A photo from the released safety report showing the Queen of Cumberland’s davit winching system. (From the Transportation Safety Board of Canada report M18P0087)

A photo from the released safety report showing the Queen of Cumberland’s davit winching system. (From the Transportation Safety Board of Canada report M18P0087)

Safety report released in 2018 drill that left two BC Ferries workers injured

Transportation Safety Board releases report on ferry safety drill that turned into real-life rescue

A “man overboard” safety drill that ironically resulted in two BC Ferries employees injured and in the sea for real was the subject of a released safety report, Monday.

On April 18, 2018, the Queen of Cumberland ferry was in Swartz Bay with 10 crew members aboard, including the senior master and senior chief engineer. They were there as part of the American Bureau of Shipping (ABS) surveyors’ annual inspection to see if the ship should have its safety inspection certificate renewed.

ALSO READ: Justin Trudeau’s carbon footprint revealed in ranking of world leaders

As part of a rescue drill, simulating a “man overboard” scenario, a rescue boat was lowered into the water and performed a mock rescue. At approximately 12:49 p.m., once it was back alongside the ship, the boat was hoisted into the air when a crew member noticed a hook was fastened incorrectly to the bridle on the davit lifting equipment. The boat was lowered slowly into the water and the equipment rectified. However, on the second attempt at hoisting the boat into the air, the lifting cable parted causing the boat to plummet 11 metres, from Deck 5, into the water. Two crew members on the boat were injured, one seriously. Three life rings were thrown into the water and a rescue boat from the Skeena Queen was scrambled. The crew members were tended to by BC Ferries and BC Ambulance paramedics before being taken to hospital.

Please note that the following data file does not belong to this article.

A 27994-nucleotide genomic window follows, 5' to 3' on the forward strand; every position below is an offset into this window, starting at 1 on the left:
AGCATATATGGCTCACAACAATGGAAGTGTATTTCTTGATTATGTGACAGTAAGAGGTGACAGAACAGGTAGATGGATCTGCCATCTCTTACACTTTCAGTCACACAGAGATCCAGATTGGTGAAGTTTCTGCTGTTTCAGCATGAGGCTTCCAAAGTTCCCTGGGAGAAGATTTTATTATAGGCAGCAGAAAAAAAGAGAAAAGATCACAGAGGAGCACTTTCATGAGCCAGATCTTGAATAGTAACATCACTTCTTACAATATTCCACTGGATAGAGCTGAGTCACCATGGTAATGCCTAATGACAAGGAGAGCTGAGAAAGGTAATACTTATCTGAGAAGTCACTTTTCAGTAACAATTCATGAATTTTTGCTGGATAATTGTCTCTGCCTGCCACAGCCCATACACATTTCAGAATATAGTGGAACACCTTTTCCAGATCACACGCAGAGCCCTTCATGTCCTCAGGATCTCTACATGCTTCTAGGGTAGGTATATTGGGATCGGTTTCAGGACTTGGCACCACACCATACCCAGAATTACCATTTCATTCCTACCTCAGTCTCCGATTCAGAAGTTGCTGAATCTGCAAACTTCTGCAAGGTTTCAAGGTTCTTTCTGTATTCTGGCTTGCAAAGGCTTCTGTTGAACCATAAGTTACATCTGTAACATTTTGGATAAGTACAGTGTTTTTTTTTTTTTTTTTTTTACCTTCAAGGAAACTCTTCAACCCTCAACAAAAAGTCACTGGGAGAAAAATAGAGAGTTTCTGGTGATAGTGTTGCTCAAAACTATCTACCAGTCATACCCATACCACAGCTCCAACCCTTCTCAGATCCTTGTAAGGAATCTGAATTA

The rescue boat that fell suffered damage to its acrylic wind screen. Additionally, the davit sustained damage to the cable keeper and the sheave flange on one side.

ALSO READ: Central Saanich police see spike in suspicious circumstance calls

In the Marine Transportation Safety Investigation Report, inspectors found, “that the rescue boat painter (rope) was not secured with sufficient working length, thus exerting a force on the rescue boat and cable as it was being raised. The resulting side load caused the hoist cable to get pinched and break, resulting in the boat falling into the water along with the two crew members.”

The Queen of Cumberland was upgraded in 2016 and the rescue davit was changed. Since then, it was found that the davit’s limit switch had been rigged incorrectly and this error had not been identified in BC Ferries inspections in the time that followed. The report notes that “corresponding updates to operation and maintenance procedures were not made and that, although BC Ferries identified some of the missing updates, others went unidentified and unresolved.”

The authors of the report say that if equipment changes, training and maintenance programs aboard ships are not managed effectively, accidents can occur.

ALSO READ: Light up August with a lantern building workshop in Sidney

On Aug. 31, 2018, BC Ferries suffered another incident with a rescue boat on board the Spirit of Vancouver Island. As a result, the company reinstated an “Emergency Use Only” restriction for all davits and rescue/work boat combinations. Now, no employees are allowed to be in boats when they are lowered or raised, unless in an emergency.